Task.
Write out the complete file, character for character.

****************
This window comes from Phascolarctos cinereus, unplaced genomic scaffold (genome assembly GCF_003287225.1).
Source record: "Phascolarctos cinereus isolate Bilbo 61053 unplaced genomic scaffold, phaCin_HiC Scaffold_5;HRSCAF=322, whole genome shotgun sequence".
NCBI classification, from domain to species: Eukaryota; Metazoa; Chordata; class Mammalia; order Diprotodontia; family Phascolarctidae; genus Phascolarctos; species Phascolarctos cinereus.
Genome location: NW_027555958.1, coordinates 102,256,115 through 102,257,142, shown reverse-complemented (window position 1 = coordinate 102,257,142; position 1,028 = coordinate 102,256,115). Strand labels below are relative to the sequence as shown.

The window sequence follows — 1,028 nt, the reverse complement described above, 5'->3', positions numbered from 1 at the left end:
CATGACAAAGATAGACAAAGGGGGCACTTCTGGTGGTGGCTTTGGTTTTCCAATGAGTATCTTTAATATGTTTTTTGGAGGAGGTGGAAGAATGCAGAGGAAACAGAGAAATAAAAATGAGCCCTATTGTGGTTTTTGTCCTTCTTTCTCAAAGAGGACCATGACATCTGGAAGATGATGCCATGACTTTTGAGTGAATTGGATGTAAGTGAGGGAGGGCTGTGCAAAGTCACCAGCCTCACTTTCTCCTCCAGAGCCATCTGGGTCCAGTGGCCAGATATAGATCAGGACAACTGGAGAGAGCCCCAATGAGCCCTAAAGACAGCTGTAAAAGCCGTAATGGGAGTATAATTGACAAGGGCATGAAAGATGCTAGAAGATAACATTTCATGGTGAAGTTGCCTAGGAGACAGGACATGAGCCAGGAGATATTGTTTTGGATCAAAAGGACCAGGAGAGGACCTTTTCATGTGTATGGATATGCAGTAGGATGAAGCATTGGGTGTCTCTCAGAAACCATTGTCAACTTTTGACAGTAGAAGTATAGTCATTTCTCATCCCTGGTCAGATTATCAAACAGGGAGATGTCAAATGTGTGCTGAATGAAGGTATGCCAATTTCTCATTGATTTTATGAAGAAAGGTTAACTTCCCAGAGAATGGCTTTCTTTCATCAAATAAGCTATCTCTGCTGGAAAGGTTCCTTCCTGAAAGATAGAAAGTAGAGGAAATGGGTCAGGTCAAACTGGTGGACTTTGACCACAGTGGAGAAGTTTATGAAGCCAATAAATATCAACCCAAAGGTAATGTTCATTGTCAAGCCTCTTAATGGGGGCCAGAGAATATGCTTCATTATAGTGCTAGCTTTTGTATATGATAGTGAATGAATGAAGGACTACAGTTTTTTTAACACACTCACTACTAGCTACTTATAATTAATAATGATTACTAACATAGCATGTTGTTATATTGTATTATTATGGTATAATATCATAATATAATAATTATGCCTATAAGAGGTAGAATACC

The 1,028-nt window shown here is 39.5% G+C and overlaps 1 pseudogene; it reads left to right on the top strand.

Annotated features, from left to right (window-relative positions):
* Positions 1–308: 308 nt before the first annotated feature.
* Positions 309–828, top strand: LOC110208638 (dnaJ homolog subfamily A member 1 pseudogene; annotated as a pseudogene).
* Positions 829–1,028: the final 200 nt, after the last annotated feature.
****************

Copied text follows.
This window comes from Phascolarctos cinereus, unplaced genomic scaffold (genome assembly GCF_003287225.1).
Source record: "Phascolarctos cinereus isolate Bilbo 61053 unplaced genomic scaffold, phaCin_HiC Scaffold_5;HRSCAF=322, whole genome shotgun sequence".
NCBI classification, from domain to species: Eukaryota; Metazoa; Chordata; class Mammalia; order Diprotodontia; family Phascolarctidae; genus Phascolarctos; species Phascolarctos cinereus.
Genome location: NW_027555958.1, coordinates 102,256,115 through 102,257,142, shown reverse-complemented (window position 1 = coordinate 102,257,142; position 1,028 = coordinate 102,256,115). Strand labels below are relative to the sequence as shown.

The window sequence follows — 1,028 nt, the reverse complement described above, 5'->3', positions numbered from 1 at the left end:
CATGACAAAGATAGACAAAGGGGGCACTTCTGGTGGTGGCTTTGGTTTTCCAATGAGTATCTTTAATATGTTTTTTGGAGGAGGTGGAAGAATGCAGAGGAAACAGAGAAATAAAAATGAGCCCTATTGTGGTTTTTGTCCTTCTTTCTCAAAGAGGACCATGACATCTGGAAGATGATGCCATGACTTTTGAGTGAATTGGATGTAAGTGAGGGAGGGCTGTGCAAAGTCACCAGCCTCACTTTCTCCTCCAGAGCCATCTGGGTCCAGTGGCCAGATATAGATCAGGACAACTGGAGAGAGCCCCAATGAGCCCTAAAGACAGCTGTAAAAGCCGTAATGGGAGTATAATTGACAAGGGCATGAAAGATGCTAGAAGATAACATTTCATGGTGAAGTTGCCTAGGAGACAGGACATGAGCCAGGAGATATTGTTTTGGATCAAAAGGACCAGGAGAGGACCTTTTCATGTGTATGGATATGCAGTAGGATGAAGCATTGGGTGTCTCTCAGAAACCATTGTCAACTTTTGACAGTAGAAGTATAGTCATTTCTCATCCCTGGTCAGATTATCAAACAGGGAGATGTCAAATGTGTGCTGAATGAAGGTATGCCAATTTCTCATTGATTTTATGAAGAAAGGTTAACTTCCCAGAGAATGGCTTTCTTTCATCAAATAAGCTATCTCTGCTGGAAAGGTTCCTTCCTGAAAGATAGAAAGTAGAGGAAATGGGTCAGGTCAAACTGGTGGACTTTGACCACAGTGGAGAAGTTTATGAAGCCAATAAATATCAACCCAAAGGTAATGTTCATTGTCAAGCCTCTTAATGGGGGCCAGAGAATATGCTTCATTATAGTGCTAGCTTTTGTATATGATAGTGAATGAATGAAGGACTACAGTTTTTTTAACACACTCACTACTAGCTACTTATAATTAATAATGATTACTAACATAGCATGTTGTTATATTGTATTATTATGGTATAATATCATAATATAATAATTATGCCTATAAGAGGTAGAATACC

The 1,028-nt window shown here is 39.5% G+C and overlaps 1 pseudogene; it reads left to right on the top strand.

Annotated features, from left to right (window-relative positions):
* Positions 1–308: 308 nt before the first annotated feature.
* Positions 309–828, top strand: LOC110208638 (dnaJ homolog subfamily A member 1 pseudogene; annotated as a pseudogene).
* Positions 829–1,028: the final 200 nt, after the last annotated feature.